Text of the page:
Hello, Guest.!

Air Force Extends Partnership with Virtualitics to Advance AI; Michael Amori Quoted

2 mins read

The U.S. Air Force Global Strike Command has extended its existing three-year partnership with Virtualitics, an artificial intelligence and data exploration-focused organization.

Under the expanded partnership, Virtualitics will support the creation of a Center of Excellence and provide AI software for the AFGSC’s bomber and missile weapon systems, the Pasadena, California-based company announced on Tuesday.

“We’re extremely proud to grow our partnership with the United States Air Force to solve some of the world’s most complicated problems and support vital missions carried out across the globe,” commented Michael Amori, CEO and co-founder of Virtualitics.

Virtualitics’ AI technology is expected to enhance predictive maintenance, inventory management, supply chain optimization and manpower resource allocation to identify aircraft maintenance needs and align them with necessary resources and parts.

The software will also pair technicians with the correct job to quickly address critical routine maintenance issues to minimize unplanned downtime as key aircraft are kept airworthy.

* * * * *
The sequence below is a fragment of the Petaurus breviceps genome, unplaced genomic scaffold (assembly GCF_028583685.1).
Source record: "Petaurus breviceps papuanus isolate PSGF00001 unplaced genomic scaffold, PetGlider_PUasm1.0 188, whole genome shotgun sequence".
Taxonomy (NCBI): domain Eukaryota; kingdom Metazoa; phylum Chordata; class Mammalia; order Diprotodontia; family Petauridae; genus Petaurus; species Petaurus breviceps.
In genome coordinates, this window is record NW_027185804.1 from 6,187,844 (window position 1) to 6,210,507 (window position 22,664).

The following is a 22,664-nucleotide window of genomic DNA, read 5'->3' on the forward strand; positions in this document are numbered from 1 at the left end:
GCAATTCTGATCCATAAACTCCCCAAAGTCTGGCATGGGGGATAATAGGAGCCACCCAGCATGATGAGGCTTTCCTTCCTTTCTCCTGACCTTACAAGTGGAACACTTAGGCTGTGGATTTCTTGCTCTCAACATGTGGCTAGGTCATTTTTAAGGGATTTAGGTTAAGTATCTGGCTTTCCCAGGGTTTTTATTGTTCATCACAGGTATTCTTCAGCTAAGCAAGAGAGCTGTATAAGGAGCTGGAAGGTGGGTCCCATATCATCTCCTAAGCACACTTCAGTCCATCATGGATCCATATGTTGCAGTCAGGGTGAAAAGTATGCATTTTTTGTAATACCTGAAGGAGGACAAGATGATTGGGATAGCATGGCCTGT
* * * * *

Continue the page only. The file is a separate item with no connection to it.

In continuing the Air Force’s efforts to enhance Mission-Capable rates — or, the crucial figures that determine the health and preparedness of an aircraft fleet — Virtualitics’ AI platform will additionally work to aid the AFGSC in predicting aircraft failure and bolstering the MC rates.

With the company’s transparent AI techniques, the AFGSC will be able to understand its predictions in depth and execute more comprehensive analysis of raw data. The platform is expected to improve the decision-making process across all levels of the command.

Air Force Major General Jeff Taliaferro discussed the significance of working alongside Virtualitics in advancing the command’s AI capabilities.

“Virtualitics makes it possible for not only improved day-to-day decisions but even more importantly deployment decisions. Knowing in advance an aircraft will need a major repair before deployment will enable much better decisions that could save missions and millions of  taxpayer dollars,” he said.